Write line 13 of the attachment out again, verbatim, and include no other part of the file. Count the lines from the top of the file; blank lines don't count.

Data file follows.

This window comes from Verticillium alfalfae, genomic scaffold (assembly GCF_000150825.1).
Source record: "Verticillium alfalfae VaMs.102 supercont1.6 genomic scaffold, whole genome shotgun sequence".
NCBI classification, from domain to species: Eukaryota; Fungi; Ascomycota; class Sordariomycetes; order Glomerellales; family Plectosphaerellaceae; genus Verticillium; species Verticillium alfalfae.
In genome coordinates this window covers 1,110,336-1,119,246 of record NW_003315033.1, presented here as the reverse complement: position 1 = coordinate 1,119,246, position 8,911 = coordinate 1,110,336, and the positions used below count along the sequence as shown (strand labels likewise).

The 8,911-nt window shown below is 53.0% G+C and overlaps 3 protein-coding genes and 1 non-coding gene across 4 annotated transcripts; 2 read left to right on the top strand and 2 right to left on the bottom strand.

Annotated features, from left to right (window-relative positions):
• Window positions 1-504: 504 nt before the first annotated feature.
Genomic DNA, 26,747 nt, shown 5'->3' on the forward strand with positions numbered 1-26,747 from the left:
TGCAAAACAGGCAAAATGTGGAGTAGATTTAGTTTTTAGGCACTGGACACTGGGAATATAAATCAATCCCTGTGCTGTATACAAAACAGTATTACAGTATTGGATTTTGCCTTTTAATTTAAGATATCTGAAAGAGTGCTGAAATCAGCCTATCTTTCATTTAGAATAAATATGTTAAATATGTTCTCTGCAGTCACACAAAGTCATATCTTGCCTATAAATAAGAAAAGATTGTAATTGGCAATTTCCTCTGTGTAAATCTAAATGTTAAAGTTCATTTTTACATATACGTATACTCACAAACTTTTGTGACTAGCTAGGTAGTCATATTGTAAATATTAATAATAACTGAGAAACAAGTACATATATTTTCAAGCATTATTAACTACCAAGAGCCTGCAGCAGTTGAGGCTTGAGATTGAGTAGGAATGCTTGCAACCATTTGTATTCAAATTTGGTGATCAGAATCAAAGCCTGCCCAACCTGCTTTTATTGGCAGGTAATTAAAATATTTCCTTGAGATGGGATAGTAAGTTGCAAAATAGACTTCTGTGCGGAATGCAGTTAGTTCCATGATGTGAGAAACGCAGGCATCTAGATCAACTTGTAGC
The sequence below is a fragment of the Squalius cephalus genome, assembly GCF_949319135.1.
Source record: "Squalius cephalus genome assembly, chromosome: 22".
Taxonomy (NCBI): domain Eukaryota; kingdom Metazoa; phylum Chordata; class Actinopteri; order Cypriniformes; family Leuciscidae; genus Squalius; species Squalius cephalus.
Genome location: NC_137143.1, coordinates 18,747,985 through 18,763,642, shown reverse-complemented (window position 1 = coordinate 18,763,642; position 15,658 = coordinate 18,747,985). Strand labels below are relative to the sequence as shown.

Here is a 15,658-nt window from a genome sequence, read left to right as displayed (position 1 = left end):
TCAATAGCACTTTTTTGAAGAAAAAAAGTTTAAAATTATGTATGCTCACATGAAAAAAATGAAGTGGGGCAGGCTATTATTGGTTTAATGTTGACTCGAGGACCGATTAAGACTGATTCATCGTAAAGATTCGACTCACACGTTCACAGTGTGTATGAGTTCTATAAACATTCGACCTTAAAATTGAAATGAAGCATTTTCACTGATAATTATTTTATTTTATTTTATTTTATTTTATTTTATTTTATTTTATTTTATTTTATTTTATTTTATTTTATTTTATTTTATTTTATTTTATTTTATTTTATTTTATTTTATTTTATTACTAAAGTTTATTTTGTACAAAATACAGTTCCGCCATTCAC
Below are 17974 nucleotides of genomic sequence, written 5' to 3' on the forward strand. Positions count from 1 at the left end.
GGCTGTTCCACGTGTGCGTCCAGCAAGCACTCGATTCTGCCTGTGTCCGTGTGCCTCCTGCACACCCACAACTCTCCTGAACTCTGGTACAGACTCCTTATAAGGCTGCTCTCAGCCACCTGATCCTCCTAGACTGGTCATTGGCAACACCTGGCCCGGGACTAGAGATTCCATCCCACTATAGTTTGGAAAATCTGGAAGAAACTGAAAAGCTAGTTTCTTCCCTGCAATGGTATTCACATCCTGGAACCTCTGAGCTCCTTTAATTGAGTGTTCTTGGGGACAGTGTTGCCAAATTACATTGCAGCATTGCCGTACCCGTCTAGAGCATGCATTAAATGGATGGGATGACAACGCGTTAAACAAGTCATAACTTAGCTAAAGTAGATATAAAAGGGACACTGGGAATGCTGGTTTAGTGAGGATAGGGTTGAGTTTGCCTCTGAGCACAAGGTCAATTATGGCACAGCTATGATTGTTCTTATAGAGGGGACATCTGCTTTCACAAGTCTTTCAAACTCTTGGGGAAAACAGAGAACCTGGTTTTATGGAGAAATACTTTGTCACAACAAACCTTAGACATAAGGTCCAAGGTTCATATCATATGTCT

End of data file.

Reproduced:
Genome location: NC_137143.1, coordinates 18,747,985 through 18,763,642, shown reverse-complemented (window position 1 = coordinate 18,763,642; position 15,658 = coordinate 18,747,985). Strand labels below are relative to the sequence as shown.